I had also been reading two very influential books at the time, "Women who Run with the Wolves" by Clarissa Pinkola Estes, and "Soulcraft" by Bill Plotkin. Being a part of this dance for the salmon felt like I was embodying with dance what I had been so desperately longing for. Momo shared recently that meeting her sensei Kazuo Ohno felt like the seed within her, the one that was already there, began to germinate, and that is what this felt like meeting Momo, as well.
To dance in the wilds of the woods along the river honoring the salmon felt like the wild woman within myself had an opportunity to express itself, as inspired by Momo's ability to express her soul so authentically. I was literally blown away to be in the presence of a woman who was, and is, such an embodiment of the wild soul.
"Wildlife and the Wild Woman are both endangered species... It is not by accident that the pristine wilderness of our planet disappears as the understanding of our own inner wild natures fades... No matter by what culture a woman is influenced, she understands the words wild and woman, intuitively... in our bones we know her, we know she belongs to us and we to her... she is the female soul... the light, the night, the dark and the daybreak... the one who thunders after injustice... she lives in the green poking through snow, she lives in the rustling stalks of dying autumn corn, she lives where the dead come to be kissed and the living send their prayers... she is the moment just before inspiration bursts upon us. To find her it is necessary for women to return to their instinctual lives, their deepest knowing. So, let us push on now, and remember ourselves back to the wild soul." Clarissa Pinkola Estes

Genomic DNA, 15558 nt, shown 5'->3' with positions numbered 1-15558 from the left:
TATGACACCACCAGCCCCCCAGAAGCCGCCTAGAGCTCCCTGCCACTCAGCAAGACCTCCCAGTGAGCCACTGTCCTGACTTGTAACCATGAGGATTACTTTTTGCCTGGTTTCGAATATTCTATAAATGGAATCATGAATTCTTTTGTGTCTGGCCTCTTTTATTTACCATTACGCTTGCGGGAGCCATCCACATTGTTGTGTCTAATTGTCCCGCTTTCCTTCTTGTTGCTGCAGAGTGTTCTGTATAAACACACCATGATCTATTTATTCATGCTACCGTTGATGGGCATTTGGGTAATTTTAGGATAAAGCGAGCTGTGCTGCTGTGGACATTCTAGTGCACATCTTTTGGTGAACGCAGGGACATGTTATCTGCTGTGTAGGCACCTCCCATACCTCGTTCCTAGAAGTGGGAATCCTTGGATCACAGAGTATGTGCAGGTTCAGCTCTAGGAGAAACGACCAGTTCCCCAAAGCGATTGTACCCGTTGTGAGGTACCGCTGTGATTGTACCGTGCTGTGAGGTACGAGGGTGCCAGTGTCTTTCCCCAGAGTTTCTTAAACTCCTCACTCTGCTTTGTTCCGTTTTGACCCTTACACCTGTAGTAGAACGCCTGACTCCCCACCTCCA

It felt like the seed of my desire to express all aspects of my self freely had been germinated. Within the dance of the salmon, we embodied the darkness of the death of the salmon and the disintegration of the physical body, but also, we danced the joy of the new life being born from the process of dying. We were dancing all of what it is to be alive as a human being - the light and the dark...